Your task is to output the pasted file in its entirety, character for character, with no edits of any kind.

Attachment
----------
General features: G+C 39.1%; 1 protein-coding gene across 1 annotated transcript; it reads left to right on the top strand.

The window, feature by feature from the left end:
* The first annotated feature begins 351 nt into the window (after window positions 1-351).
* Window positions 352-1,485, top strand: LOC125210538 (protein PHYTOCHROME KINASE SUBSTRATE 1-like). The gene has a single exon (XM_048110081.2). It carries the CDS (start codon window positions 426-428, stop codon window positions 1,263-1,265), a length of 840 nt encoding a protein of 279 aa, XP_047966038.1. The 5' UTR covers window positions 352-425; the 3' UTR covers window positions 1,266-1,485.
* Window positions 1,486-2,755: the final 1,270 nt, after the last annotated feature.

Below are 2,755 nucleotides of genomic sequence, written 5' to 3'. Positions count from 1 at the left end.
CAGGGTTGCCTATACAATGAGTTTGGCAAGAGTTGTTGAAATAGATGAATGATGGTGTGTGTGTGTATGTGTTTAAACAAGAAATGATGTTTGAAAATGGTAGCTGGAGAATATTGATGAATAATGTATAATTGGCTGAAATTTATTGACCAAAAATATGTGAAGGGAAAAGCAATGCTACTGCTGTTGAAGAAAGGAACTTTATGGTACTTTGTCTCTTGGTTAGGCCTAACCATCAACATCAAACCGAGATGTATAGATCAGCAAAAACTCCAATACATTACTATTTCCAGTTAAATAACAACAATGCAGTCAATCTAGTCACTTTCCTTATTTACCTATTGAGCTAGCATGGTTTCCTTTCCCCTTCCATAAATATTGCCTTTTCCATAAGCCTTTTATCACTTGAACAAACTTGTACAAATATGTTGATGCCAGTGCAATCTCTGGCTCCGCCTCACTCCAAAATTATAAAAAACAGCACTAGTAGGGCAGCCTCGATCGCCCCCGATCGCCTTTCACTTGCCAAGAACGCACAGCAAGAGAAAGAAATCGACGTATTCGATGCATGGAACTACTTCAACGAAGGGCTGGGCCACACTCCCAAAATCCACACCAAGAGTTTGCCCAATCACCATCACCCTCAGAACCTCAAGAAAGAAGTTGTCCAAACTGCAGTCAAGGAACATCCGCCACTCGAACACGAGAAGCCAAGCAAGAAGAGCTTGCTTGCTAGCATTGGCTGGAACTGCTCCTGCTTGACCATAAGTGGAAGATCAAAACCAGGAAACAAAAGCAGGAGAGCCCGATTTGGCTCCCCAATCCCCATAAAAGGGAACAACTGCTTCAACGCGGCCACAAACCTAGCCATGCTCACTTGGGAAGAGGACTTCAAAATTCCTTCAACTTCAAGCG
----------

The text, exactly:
General features: G+C 39.1%; 1 protein-coding gene across 1 annotated transcript; it reads left to right on the top strand.

The window, feature by feature from the left end:
* The first annotated feature begins 351 nt into the window (after window positions 1-351).
* Window positions 352-1,485, top strand: LOC125210538 (protein PHYTOCHROME KINASE SUBSTRATE 1-like). The gene has a single exon (XM_048110081.2). It carries the CDS (start codon window positions 426-428, stop codon window positions 1,263-1,265), a length of 840 nt encoding a protein of 279 aa, XP_047966038.1. The 5' UTR covers window positions 352-425; the 3' UTR covers window positions 1,266-1,485.
* Window positions 1,486-2,755: the final 1,270 nt, after the last annotated feature.

Below are 2,755 nucleotides of genomic sequence, written 5' to 3'. Positions count from 1 at the left end.
CAGGGTTGCCTATACAATGAGTTTGGCAAGAGTTGTTGAAATAGATGAATGATGGTGTGTGTGTGTATGTGTTTAAACAAGAAATGATGTTTGAAAATGGTAGCTGGAGAATATTGATGAATAATGTATAATTGGCTGAAATTTATTGACCAAAAATATGTGAAGGGAAAAGCAATGCTACTGCTGTTGAAGAAAGGAACTTTATGGTACTTTGTCTCTTGGTTAGGCCTAACCATCAACATCAAACCGAGATGTATAGATCAGCAAAAACTCCAATACATTACTATTTCCAGTTAAATAACAACAATGCAGTCAATCTAGTCACTTTCCTTATTTACCTATTGAGCTAGCATGGTTTCCTTTCCCCTTCCATAAATATTGCCTTTTCCATAAGCCTTTTATCACTTGAACAAACTTGTACAAATATGTTGATGCCAGTGCAATCTCTGGCTCCGCCTCACTCCAAAATTATAAAAAACAGCACTAGTAGGGCAGCCTCGATCGCCCCCGATCGCCTTTCACTTGCCAAGAACGCACAGCAAGAGAAAGAAATCGACGTATTCGATGCATGGAACTACTTCAACGAAGGGCTGGGCCACACTCCCAAAATCCACACCAAGAGTTTGCCCAATCACCATCACCCTCAGAACCTCAAGAAAGAAGTTGTCCAAACTGCAGTCAAGGAACATCCGCCACTCGAACACGAGAAGCCAAGCAAGAAGAGCTTGCTTGCTAGCATTGGCTGGAACTGCTCCTGCTTGACCATAAGTGGAAGATCAAAACCAGGAAACAAAAGCAGGAGAGCCCGATTTGGCTCCCCAATCCCCATAAAAGGGAACAACTGCTTCAACGCGGCCACAAACCTAGCCATGCTCACTTGGGAAGAGGACTTCAAAATTCCTTCAACTTCAAGCG